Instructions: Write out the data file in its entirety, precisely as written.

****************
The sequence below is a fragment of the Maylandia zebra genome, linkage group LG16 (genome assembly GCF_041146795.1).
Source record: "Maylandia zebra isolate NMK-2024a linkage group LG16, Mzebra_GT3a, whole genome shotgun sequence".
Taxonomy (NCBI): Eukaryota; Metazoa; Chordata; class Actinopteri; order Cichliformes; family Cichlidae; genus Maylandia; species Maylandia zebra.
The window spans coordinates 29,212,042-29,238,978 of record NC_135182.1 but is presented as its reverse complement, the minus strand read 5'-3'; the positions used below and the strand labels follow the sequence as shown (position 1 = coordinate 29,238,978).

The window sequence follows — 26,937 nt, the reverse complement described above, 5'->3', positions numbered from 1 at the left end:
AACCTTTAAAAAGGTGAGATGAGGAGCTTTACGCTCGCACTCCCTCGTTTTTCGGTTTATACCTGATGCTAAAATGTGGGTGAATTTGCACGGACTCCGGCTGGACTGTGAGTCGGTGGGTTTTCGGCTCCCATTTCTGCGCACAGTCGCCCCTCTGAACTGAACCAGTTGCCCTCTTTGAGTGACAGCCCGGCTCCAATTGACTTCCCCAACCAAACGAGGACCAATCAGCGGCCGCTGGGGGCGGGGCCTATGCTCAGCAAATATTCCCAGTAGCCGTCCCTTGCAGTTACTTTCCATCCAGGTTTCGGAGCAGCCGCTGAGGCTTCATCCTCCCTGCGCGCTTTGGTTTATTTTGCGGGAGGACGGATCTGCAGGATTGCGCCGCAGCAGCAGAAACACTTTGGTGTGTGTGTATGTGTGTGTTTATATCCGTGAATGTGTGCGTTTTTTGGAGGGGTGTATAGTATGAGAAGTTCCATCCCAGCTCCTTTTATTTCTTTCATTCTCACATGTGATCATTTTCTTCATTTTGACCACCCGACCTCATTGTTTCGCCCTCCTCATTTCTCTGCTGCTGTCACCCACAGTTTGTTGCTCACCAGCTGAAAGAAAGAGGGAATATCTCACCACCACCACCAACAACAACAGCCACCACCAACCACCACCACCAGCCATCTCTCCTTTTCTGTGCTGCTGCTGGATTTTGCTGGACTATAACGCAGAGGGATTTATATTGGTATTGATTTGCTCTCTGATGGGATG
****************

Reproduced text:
The sequence below is a fragment of the Maylandia zebra genome, linkage group LG16 (genome assembly GCF_041146795.1).
Source record: "Maylandia zebra isolate NMK-2024a linkage group LG16, Mzebra_GT3a, whole genome shotgun sequence".
Taxonomy (NCBI): Eukaryota; Metazoa; Chordata; class Actinopteri; order Cichliformes; family Cichlidae; genus Maylandia; species Maylandia zebra.
The window spans coordinates 29,212,042-29,238,978 of record NC_135182.1 but is presented as its reverse complement, the minus strand read 5'-3'; the positions used below and the strand labels follow the sequence as shown (position 1 = coordinate 29,238,978).

The window sequence follows — 26,937 nt, the reverse complement described above, 5'->3', positions numbered from 1 at the left end:
AACCTTTAAAAAGGTGAGATGAGGAGCTTTACGCTCGCACTCCCTCGTTTTTCGGTTTATACCTGATGCTAAAATGTGGGTGAATTTGCACGGACTCCGGCTGGACTGTGAGTCGGTGGGTTTTCGGCTCCCATTTCTGCGCACAGTCGCCCCTCTGAACTGAACCAGTTGCCCTCTTTGAGTGACAGCCCGGCTCCAATTGACTTCCCCAACCAAACGAGGACCAATCAGCGGCCGCTGGGGGCGGGGCCTATGCTCAGCAAATATTCCCAGTAGCCGTCCCTTGCAGTTACTTTCCATCCAGGTTTCGGAGCAGCCGCTGAGGCTTCATCCTCCCTGCGCGCTTTGGTTTATTTTGCGGGAGGACGGATCTGCAGGATTGCGCCGCAGCAGCAGAAACACTTTGGTGTGTGTGTATGTGTGTGTTTATATCCGTGAATGTGTGCGTTTTTTGGAGGGGTGTATAGTATGAGAAGTTCCATCCCAGCTCCTTTTATTTCTTTCATTCTCACATGTGATCATTTTCTTCATTTTGACCACCCGACCTCATTGTTTCGCCCTCCTCATTTCTCTGCTGCTGTCACCCACAGTTTGTTGCTCACCAGCTGAAAGAAAGAGGGAATATCTCACCACCACCACCAACAACAACAGCCACCACCAACCACCACCACCAGCCATCTCTCCTTTTCTGTGCTGCTGCTGGATTTTGCTGGACTATAACGCAGAGGGATTTATATTGGTATTGATTTGCTCTCTGATGGGATG